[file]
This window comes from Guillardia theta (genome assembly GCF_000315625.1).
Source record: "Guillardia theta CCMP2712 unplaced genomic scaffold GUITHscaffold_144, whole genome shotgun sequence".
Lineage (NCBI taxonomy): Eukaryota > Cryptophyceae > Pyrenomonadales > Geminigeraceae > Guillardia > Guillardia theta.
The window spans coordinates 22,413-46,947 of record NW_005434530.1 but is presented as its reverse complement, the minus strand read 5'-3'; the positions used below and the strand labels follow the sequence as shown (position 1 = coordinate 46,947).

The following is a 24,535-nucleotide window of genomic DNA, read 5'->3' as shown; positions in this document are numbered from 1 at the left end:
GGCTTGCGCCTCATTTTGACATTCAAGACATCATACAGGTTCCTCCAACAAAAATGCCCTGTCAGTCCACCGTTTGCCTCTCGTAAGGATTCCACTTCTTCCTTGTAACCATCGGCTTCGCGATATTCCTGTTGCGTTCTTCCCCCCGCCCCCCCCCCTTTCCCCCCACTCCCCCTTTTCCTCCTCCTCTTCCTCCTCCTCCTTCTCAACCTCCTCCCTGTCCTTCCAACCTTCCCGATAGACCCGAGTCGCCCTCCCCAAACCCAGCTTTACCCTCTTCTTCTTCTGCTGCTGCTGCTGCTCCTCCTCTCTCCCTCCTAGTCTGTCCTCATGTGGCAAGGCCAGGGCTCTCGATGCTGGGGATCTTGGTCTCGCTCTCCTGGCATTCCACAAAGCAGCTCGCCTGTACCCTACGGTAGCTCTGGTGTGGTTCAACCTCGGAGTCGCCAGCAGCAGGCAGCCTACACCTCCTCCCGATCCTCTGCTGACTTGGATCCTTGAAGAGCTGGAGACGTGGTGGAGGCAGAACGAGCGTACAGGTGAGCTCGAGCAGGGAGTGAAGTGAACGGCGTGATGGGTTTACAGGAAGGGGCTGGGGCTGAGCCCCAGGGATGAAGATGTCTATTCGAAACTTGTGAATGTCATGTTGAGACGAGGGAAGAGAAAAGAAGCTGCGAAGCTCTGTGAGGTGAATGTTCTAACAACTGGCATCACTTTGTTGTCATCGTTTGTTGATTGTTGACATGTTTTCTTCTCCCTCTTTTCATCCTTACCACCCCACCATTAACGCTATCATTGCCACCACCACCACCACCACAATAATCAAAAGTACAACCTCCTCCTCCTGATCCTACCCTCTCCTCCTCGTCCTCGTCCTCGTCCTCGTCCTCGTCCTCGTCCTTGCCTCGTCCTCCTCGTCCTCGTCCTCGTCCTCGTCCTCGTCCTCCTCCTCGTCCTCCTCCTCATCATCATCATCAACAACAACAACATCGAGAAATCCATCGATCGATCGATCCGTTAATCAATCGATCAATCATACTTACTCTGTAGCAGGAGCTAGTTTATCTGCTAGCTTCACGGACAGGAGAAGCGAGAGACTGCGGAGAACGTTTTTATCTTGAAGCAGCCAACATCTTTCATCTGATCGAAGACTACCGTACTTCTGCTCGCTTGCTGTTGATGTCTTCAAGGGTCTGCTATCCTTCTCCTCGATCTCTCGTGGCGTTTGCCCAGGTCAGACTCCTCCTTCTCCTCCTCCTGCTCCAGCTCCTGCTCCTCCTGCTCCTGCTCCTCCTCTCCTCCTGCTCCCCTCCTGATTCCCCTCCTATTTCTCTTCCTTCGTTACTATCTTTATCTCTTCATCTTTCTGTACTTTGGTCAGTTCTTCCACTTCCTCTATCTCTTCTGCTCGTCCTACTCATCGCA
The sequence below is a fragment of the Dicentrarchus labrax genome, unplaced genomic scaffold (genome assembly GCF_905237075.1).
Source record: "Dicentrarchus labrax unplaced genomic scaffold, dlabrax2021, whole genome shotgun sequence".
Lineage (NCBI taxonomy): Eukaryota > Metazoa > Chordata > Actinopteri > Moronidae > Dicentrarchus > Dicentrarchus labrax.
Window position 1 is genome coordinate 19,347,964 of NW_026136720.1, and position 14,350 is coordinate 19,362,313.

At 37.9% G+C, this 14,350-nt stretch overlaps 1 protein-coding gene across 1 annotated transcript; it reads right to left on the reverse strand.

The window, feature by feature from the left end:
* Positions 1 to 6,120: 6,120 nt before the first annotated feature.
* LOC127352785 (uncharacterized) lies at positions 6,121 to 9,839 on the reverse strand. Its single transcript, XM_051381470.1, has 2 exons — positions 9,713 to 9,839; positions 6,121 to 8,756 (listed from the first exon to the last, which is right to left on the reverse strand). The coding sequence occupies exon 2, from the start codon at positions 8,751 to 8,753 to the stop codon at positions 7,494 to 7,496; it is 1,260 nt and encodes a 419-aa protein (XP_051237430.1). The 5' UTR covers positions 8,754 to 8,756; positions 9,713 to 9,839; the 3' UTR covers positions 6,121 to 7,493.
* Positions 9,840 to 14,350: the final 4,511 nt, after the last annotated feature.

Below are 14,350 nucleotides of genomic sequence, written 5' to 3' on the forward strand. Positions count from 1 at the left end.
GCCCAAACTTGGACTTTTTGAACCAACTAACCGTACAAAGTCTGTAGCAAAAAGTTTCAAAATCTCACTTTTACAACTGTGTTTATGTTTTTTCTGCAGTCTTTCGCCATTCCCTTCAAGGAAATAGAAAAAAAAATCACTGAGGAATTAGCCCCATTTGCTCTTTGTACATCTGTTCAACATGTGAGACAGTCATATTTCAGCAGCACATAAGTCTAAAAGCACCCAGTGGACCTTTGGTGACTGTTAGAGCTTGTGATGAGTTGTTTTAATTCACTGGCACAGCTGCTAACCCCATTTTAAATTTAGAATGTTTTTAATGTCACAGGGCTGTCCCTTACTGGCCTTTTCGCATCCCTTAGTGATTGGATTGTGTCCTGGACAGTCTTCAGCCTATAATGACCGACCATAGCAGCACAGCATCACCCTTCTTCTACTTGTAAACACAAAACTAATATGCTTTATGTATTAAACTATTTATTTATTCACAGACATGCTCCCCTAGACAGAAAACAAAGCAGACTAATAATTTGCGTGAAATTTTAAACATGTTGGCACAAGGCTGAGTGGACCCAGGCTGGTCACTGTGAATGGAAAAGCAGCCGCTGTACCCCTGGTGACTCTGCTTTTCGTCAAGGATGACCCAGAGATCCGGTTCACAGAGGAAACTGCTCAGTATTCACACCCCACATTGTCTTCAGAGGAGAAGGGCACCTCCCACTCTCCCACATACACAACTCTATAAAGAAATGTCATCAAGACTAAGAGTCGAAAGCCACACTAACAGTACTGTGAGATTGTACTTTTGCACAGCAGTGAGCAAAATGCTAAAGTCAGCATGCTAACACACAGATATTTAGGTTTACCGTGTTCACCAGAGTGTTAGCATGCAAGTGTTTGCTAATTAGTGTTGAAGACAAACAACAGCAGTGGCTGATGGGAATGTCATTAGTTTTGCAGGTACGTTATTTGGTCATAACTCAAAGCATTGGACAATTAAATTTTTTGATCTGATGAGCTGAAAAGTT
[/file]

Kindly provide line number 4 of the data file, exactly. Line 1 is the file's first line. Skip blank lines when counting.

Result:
The window spans coordinates 22,413-46,947 of record NW_005434530.1 but is presented as its reverse complement, the minus strand read 5'-3'; the positions used below and the strand labels follow the sequence as shown (position 1 = coordinate 46,947).